My condominium association is overrun with dogs. We are concerned that someone will be injured and we will be sued because we did not impose the proper precautions. What should we do? — Anne
More than 4.5 million people are bitten by dogs each year, and according to the Centers for Disease Control and Prevention, almost half were children. And 1 out of 5 bites becomes infected, with diseases such as rabies or MRSA — a type of staph infection — or bacteria such as capnocytophaga or pasteurella.
In fairness to dog owners, the CDC reported that during the early part of this century, more cats than dogs were determined to be rabid. “The majority of these cases were associated with spillover infection from raccoons in the Eastern United States,” the CDC said, “and the larger number of rabies-infected cats might be attributed to fewer cat vaccination laws, fewer leash laws and the roaming habits of cats.”
Typically when a person is bitten and is infected or severely injured, an insurance claim will be filed. According to the Insurance Information Institute, there were more than 15,000 claims — in an average amount of $37,214 — made in 2015. Homeowners in California filed the most claims; fortunately, none of us in the Washington metropolitan area made the top-10 list of dog-bite claims.
Because of the volume of claims, many insurance companies are refusing to insure homeowners (or community associations) where certain breeds of dogs are present. Dogs such as pit bulls, Rottweilers, Akitas and chow chows are often labeled as “dangerous,” and insurance companies will exclude injuries from these dogs or significantly increase the annual premium. You should immediately confirm with your insurance agent whether your policy covers dog bites and, if so, whether it covers all kinds of dogs.
For years, the law across the country was called the “one-bite rule.” Owners — regardless of the kind of animal — would be held responsible (and liable) for injuries caused only if they knew or should have known that the dog had dangerous propensities abnormal to its class. The rule originated in England and was adopted as the common law in the United States.
Virginia still follows this rule. However, the owner may face criminal penalties if a “dangerous dog” causes injury or death. And all of the surrounding counties have some form of “leash law” requiring a dog to be on a leash at all times when outside of the home environment.
Additionally, all dogs over four months old must be properly registered with the county where they live.
In the District, dogs must be leashed, vaccinated and registered. The District has the power to impound a dangerous animal, defined as an animal that because of specific training or demonstrated behavior threatens the health or safety of the public. The “one-bite” rule does not apply; if a dog injures a person while at large, lack of knowledge of the dog’s vicious propensity will not necessarily be a defense. The court will look at all of the facts to determine whether the owner was negligent.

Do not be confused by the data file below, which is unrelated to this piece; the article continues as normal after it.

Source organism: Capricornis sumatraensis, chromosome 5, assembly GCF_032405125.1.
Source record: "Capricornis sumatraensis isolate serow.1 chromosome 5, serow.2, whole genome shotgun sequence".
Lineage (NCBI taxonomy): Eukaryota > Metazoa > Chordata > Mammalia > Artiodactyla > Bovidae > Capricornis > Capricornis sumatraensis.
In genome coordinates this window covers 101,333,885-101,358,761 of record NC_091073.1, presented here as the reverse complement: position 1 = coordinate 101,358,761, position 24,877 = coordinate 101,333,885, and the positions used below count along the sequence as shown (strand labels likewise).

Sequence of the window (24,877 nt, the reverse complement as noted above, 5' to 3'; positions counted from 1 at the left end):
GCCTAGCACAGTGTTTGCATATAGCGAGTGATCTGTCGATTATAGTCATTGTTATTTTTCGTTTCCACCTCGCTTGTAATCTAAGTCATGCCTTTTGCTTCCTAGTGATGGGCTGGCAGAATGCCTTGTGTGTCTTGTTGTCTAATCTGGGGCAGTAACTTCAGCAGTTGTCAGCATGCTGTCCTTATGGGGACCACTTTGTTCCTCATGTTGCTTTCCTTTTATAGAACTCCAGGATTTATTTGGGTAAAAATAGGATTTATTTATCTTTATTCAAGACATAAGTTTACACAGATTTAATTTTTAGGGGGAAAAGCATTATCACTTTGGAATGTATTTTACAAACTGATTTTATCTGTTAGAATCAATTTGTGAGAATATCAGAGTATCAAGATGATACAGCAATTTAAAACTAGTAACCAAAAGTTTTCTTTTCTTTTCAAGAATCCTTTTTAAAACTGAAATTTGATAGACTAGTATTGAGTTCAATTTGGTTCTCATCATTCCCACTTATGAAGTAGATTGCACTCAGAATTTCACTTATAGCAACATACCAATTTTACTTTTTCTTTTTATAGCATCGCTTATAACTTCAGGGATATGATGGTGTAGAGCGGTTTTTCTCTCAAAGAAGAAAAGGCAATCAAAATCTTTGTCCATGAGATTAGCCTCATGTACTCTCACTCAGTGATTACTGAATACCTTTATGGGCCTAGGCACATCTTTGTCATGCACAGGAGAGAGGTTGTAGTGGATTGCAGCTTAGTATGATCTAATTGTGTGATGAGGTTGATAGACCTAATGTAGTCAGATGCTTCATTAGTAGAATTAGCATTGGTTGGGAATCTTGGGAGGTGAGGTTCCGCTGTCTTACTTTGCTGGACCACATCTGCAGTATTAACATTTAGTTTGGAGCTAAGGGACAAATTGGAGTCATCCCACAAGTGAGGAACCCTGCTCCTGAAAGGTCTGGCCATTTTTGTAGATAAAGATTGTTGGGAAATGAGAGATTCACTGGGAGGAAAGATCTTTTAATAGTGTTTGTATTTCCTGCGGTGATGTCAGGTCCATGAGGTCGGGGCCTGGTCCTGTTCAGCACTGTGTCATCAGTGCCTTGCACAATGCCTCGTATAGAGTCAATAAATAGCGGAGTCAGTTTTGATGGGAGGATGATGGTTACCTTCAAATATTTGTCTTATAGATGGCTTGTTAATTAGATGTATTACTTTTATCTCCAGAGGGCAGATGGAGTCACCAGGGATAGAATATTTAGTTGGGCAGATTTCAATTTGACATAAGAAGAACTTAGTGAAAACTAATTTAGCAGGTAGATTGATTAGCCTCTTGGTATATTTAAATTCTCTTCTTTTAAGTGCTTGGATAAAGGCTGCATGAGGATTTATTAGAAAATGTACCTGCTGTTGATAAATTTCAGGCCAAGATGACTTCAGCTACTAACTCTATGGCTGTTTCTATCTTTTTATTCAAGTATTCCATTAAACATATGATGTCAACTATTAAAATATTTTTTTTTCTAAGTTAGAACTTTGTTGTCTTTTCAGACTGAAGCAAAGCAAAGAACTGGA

Maryland has an interesting dog-law history. In 2012, the highest court in the state ruled that pit bulls are “inherently dangerous”and that owners of those dogs could be held to strict liability in the event of a bite. According to the court, “it is not necessary that the [pit bull’s owner] have actual knowledge that the specific pit bull involved is dangerous.”
Pit bull owners — and many other dog-lovers — rose up in arms, claiming this law unfairly singled out specific breeds.
As a result, the Maryland legislature enacted a law that in essence repealed the high court’s ruling, thereby adopting a strict liability approach for any dangerous animal. According to the new law, a dangerous dog is one that without provocation has killed or inflicted severe injury on a person. The law does, however, allow the dog owner to claim the defense of contributory negligence; plaintiffs cannot win if they contributed in any way to a dog bite.
Maryland is unique in that the state law governs the specific licensing and other regulations certain counties may adopt or enforce. And many of the local counties have, in fact, determined certain dogs as “dangerous.”
What can your association do? It can adopt a rule that all dogs must be leashed when outside of the homeowner’s property and require that owners register dogs with the association and show proof that the dog has been properly vaccinated.
Moreover, the rule should state that if anyone is bitten by a dog, regardless of whether it is on a leash, the owner will be subject to a hearing and a possible fine.
Also, if any more incidents occur, unless the owner agrees to muzzle it when outside, the dog can be permanently removed from the area. In some cases, legal action may be necessary.
And most importantly, the board should confirm that the association has the necessary insurance coverage. People sleep better knowing there is insurance.
Benny L. Kass is a Washington and Maryland lawyer. This column is not legal advice and should not be acted upon without obtaining legal counsel.